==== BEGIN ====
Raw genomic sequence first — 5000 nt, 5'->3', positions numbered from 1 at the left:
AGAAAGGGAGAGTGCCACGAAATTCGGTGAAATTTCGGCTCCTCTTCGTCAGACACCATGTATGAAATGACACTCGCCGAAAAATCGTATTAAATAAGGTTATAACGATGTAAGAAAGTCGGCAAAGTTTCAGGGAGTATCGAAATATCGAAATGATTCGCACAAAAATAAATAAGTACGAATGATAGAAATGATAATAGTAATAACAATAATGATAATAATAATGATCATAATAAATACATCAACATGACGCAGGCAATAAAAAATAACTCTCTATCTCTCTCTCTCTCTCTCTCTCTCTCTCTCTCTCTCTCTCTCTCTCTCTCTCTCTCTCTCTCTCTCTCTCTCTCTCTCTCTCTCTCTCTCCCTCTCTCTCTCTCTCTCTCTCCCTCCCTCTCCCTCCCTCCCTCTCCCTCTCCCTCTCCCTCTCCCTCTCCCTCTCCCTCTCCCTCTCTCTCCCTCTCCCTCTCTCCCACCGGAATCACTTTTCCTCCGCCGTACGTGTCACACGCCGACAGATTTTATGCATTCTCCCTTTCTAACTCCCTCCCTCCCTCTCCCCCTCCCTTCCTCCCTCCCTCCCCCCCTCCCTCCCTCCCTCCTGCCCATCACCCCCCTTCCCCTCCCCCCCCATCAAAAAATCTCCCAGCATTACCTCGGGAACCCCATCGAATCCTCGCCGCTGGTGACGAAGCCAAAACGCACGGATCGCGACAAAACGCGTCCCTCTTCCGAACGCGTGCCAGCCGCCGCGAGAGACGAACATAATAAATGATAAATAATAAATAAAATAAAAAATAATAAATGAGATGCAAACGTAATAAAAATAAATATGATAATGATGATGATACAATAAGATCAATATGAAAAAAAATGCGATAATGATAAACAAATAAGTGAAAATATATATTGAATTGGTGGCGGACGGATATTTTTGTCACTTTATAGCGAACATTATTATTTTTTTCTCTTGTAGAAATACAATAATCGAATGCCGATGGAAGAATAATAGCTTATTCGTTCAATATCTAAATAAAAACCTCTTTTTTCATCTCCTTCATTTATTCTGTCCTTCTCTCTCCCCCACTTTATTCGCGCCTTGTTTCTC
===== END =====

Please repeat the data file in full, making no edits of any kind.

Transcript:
Raw genomic sequence first — 5000 nt, 5'->3', positions numbered from 1 at the left:
AGAAAGGGAGAGTGCCACGAAATTCGGTGAAATTTCGGCTCCTCTTCGTCAGACACCATGTATGAAATGACACTCGCCGAAAAATCGTATTAAATAAGGTTATAACGATGTAAGAAAGTCGGCAAAGTTTCAGGGAGTATCGAAATATCGAAATGATTCGCACAAAAATAAATAAGTACGAATGATAGAAATGATAATAGTAATAACAATAATGATAATAATAATGATCATAATAAATACATCAACATGACGCAGGCAATAAAAAATAACTCTCTATCTCTCTCTCTCTCTCTCTCTCTCTCTCTCTCTCTCTCTCTCTCTCTCTCTCTCTCTCTCTCTCTCTCTCTCTCTCTCTCTCTCTCTCTCCCTCTCTCTCTCTCTCTCTCTCCCTCCCTCTCCCTCCCTCCCTCTCCCTCTCCCTCTCCCTCTCCCTCTCCCTCTCCCTCTCCCTCTCTCTCCCTCTCCCTCTCTCCCACCGGAATCACTTTTCCTCCGCCGTACGTGTCACACGCCGACAGATTTTATGCATTCTCCCTTTCTAACTCCCTCCCTCCCTCTCCCCCTCCCTTCCTCCCTCCCTCCCCCCCTCCCTCCCTCCCTCCTGCCCATCACCCCCCTTCCCCTCCCCCCCCATCAAAAAATCTCCCAGCATTACCTCGGGAACCCCATCGAATCCTCGCCGCTGGTGACGAAGCCAAAACGCACGGATCGCGACAAAACGCGTCCCTCTTCCGAACGCGTGCCAGCCGCCGCGAGAGACGAACATAATAAATGATAAATAATAAATAAAATAAAAAATAATAAATGAGATGCAAACGTAATAAAAATAAATATGATAATGATGATGATACAATAAGATCAATATGAAAAAAAATGCGATAATGATAAACAAATAAGTGAAAATATATATTGAATTGGTGGCGGACGGATATTTTTGTCACTTTATAGCGAACATTATTATTTTTTTCTCTTGTAGAAATACAATAATCGAATGCCGATGGAAGAATAATAGCTTATTCGTTCAATATCTAAATAAAAACCTCTTTTTTCATCTCCTTCATTTATTCTGTCCTTCTCTCTCCCCCACTTTATTCGCGCCTTGTTTCTC